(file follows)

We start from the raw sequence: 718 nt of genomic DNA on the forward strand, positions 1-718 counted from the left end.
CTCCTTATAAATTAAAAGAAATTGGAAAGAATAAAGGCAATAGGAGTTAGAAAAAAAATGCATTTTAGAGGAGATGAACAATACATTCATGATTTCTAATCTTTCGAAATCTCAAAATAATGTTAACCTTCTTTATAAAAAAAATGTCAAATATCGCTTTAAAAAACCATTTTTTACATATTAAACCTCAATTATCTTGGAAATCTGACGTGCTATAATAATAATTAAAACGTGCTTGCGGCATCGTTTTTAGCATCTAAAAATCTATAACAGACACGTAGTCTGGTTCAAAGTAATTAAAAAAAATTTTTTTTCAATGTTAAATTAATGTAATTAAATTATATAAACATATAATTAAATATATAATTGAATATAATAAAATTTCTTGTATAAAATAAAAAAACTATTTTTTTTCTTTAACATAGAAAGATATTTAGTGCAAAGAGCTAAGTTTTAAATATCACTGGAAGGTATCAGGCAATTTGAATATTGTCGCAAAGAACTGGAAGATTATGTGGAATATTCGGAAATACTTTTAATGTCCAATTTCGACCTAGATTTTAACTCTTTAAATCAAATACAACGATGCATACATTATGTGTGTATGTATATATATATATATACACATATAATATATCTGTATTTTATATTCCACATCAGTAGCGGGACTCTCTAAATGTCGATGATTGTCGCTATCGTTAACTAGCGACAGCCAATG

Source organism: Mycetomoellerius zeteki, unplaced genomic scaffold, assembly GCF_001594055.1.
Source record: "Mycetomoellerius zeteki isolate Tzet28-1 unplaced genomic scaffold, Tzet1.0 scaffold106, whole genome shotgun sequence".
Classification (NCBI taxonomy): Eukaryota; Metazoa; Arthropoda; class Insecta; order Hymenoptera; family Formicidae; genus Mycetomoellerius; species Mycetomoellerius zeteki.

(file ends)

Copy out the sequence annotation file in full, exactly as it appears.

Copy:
We start from the raw sequence: 718 nt of genomic DNA on the forward strand, positions 1-718 counted from the left end.
CTCCTTATAAATTAAAAGAAATTGGAAAGAATAAAGGCAATAGGAGTTAGAAAAAAAATGCATTTTAGAGGAGATGAACAATACATTCATGATTTCTAATCTTTCGAAATCTCAAAATAATGTTAACCTTCTTTATAAAAAAAATGTCAAATATCGCTTTAAAAAACCATTTTTTACATATTAAACCTCAATTATCTTGGAAATCTGACGTGCTATAATAATAATTAAAACGTGCTTGCGGCATCGTTTTTAGCATCTAAAAATCTATAACAGACACGTAGTCTGGTTCAAAGTAATTAAAAAAAATTTTTTTTCAATGTTAAATTAATGTAATTAAATTATATAAACATATAATTAAATATATAATTGAATATAATAAAATTTCTTGTATAAAATAAAAAAACTATTTTTTTTCTTTAACATAGAAAGATATTTAGTGCAAAGAGCTAAGTTTTAAATATCACTGGAAGGTATCAGGCAATTTGAATATTGTCGCAAAGAACTGGAAGATTATGTGGAATATTCGGAAATACTTTTAATGTCCAATTTCGACCTAGATTTTAACTCTTTAAATCAAATACAACGATGCATACATTATGTGTGTATGTATATATATATATATACACATATAATATATCTGTATTTTATATTCCACATCAGTAGCGGGACTCTCTAAATGTCGATGATTGTCGCTATCGTTAACTAGCGACAGCCAATG

Source organism: Mycetomoellerius zeteki, unplaced genomic scaffold, assembly GCF_001594055.1.
Source record: "Mycetomoellerius zeteki isolate Tzet28-1 unplaced genomic scaffold, Tzet1.0 scaffold106, whole genome shotgun sequence".
Classification (NCBI taxonomy): Eukaryota; Metazoa; Arthropoda; class Insecta; order Hymenoptera; family Formicidae; genus Mycetomoellerius; species Mycetomoellerius zeteki.